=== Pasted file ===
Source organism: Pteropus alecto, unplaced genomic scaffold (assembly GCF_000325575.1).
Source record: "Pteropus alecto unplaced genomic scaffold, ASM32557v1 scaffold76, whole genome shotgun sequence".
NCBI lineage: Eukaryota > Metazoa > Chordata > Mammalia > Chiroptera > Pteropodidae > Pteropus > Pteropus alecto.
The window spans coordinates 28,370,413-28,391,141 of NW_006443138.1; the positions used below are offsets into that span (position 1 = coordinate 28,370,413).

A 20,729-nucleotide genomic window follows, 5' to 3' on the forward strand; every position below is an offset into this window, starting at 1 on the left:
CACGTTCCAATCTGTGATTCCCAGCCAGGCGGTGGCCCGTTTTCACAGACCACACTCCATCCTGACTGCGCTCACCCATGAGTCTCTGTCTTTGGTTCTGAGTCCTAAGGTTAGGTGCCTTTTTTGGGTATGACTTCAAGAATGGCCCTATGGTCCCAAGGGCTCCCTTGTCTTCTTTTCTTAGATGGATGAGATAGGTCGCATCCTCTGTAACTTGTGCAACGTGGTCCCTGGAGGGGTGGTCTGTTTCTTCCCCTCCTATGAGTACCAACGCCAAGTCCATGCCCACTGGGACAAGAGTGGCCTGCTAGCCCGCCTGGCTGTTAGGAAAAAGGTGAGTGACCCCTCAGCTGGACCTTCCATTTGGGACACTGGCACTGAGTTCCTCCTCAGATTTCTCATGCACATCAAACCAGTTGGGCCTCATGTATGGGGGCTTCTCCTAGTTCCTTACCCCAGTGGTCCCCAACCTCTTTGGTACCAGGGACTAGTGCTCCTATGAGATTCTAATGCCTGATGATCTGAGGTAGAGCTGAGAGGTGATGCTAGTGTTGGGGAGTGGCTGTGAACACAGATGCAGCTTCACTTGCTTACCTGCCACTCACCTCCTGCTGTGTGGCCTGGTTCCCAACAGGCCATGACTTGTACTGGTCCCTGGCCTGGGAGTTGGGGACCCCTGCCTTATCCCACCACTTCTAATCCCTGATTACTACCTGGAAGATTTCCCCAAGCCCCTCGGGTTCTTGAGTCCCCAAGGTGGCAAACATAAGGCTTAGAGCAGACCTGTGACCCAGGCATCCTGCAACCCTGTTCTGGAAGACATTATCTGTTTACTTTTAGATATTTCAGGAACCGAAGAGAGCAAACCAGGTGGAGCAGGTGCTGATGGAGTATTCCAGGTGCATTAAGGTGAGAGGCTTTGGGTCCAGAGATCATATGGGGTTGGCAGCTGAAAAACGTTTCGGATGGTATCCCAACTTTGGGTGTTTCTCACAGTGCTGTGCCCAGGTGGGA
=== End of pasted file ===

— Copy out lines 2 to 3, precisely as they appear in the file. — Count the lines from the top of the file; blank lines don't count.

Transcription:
Source record: "Pteropus alecto unplaced genomic scaffold, ASM32557v1 scaffold76, whole genome shotgun sequence".
NCBI lineage: Eukaryota > Metazoa > Chordata > Mammalia > Chiroptera > Pteropodidae > Pteropus > Pteropus alecto.